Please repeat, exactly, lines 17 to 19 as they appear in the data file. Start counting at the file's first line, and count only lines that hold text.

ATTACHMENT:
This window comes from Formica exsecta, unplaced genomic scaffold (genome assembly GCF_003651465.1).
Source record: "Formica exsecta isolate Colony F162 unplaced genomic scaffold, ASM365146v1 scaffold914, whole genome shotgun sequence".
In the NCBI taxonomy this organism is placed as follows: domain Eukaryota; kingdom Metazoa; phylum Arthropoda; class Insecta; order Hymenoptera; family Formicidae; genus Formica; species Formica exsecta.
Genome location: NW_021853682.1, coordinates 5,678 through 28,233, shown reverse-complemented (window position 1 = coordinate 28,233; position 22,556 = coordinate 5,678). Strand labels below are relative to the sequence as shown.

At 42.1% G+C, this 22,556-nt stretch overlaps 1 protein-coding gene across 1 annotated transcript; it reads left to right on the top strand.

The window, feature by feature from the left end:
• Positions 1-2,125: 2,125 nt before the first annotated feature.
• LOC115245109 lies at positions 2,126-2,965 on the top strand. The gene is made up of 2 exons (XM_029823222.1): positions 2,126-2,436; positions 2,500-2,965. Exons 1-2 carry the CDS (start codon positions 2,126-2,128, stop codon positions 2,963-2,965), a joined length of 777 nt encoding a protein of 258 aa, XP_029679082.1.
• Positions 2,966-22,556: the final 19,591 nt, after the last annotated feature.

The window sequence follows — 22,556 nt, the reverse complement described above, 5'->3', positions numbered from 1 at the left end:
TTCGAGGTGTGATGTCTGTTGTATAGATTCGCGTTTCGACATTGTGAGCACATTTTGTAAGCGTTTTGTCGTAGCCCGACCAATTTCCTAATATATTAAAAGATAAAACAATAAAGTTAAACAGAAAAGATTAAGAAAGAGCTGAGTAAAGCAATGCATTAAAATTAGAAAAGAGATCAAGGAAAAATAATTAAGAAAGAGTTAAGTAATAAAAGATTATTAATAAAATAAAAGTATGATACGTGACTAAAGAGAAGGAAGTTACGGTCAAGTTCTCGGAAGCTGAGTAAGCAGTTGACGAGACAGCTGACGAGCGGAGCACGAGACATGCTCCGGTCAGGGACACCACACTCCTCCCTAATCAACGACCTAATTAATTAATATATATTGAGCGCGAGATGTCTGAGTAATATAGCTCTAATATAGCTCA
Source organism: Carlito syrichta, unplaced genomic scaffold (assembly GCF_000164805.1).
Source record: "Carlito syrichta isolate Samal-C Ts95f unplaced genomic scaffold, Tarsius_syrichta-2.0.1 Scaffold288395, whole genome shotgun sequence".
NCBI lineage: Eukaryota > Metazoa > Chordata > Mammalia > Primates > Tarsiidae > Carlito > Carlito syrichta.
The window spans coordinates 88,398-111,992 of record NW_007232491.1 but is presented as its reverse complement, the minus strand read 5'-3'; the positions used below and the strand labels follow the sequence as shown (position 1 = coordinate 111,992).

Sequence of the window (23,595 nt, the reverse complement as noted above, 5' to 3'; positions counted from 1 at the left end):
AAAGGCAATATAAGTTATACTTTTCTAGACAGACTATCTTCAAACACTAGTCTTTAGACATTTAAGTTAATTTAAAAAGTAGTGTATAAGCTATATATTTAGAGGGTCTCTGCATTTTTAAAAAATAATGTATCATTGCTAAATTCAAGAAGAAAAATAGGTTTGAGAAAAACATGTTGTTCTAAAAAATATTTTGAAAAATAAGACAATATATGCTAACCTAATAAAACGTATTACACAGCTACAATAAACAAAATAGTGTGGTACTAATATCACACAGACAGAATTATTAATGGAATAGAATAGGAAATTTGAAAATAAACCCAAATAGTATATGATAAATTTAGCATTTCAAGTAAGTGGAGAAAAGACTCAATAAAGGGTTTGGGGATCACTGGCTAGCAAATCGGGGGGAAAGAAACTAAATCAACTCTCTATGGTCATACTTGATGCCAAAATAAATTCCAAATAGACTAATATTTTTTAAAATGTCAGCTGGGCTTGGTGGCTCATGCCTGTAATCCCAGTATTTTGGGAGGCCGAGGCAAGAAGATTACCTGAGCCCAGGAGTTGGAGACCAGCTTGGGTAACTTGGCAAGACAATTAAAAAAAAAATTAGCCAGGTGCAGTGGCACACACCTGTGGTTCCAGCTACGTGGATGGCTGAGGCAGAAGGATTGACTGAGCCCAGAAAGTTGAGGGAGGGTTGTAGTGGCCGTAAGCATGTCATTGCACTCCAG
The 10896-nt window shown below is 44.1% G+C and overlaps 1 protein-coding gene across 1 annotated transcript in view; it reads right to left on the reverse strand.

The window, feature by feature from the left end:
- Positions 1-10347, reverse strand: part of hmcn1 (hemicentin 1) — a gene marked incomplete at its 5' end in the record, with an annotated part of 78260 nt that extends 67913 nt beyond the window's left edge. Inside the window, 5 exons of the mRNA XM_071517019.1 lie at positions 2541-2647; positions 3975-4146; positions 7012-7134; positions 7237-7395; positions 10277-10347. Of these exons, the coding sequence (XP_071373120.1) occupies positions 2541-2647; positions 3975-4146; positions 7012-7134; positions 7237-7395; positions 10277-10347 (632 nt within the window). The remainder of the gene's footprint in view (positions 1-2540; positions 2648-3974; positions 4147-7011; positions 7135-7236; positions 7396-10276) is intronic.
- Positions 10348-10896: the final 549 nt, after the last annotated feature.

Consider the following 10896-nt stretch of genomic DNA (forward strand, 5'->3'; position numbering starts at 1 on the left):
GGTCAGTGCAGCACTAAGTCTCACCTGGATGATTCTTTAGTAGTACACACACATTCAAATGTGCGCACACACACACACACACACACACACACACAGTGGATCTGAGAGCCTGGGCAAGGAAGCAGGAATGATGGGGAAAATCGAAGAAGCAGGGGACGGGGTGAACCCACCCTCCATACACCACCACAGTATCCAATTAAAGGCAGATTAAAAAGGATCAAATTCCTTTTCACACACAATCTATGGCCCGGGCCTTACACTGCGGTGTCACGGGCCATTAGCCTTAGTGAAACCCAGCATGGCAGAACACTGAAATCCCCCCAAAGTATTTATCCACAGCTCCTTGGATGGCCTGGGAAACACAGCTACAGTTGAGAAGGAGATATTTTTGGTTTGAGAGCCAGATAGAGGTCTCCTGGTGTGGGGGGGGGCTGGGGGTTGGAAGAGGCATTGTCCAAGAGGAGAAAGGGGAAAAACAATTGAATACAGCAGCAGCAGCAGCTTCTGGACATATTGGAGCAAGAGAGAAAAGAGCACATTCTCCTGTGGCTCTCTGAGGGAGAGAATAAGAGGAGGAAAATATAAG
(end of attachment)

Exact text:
AAAGGCAATATAAGTTATACTTTTCTAGACAGACTATCTTCAAACACTAGTCTTTAGACATTTAAGTTAATTTAAAAAGTAGTGTATAAGCTATATATTTAGAGGGTCTCTGCATTTTTAAAAAATAATGTATCATTGCTAAATTCAAGAAGAAAAATAGGTTTGAGAAAAACATGTTGTTCTAAAAAATATTTTGAAAAATAAGACAATATATGCTAACCTAATAAAACGTATTACACAGCTACAATAAACAAAATAGTGTGGTACTAATATCACACAGACAGAATTATTAATGGAATAGAATAGGAAATTTGAAAATAAACCCAAATAGTATATGATAAATTTAGCATTTCAAGTAAGTGGAGAAAAGACTCAATAAAGGGTTTGGGGATCACTGGCTAGCAAATCGGGGGGAAAGAAACTAAATCAACTCTCTATGGTCATACTTGATGCCAAAATAAATTCCAAATAGACTAATATTTTTTAAAATGTCAGCTGGGCTTGGTGGCTCATGCCTGTAATCCCAGTATTTTGGGAGGCCGAGGCAAGAAGATTACCTGAGCCCAGGAGTTGGAGACCAGCTTGGGTAACTTGGCAAGACAATTAAAAAAAAAATTAGCCAGGTGCAGTGGCACACACCTGTGGTTCCAGCTACGTGGATGGCTGAGGCAGAAGGATTGACTGAGCCCAGAAAGTTGAGGGAGGGTTGTAGTGGCCGTAAGCATGTCATTGCACTCCAG
The 10896-nt window shown below is 44.1% G+C and overlaps 1 protein-coding gene across 1 annotated transcript in view; it reads right to left on the reverse strand.

The window, feature by feature from the left end: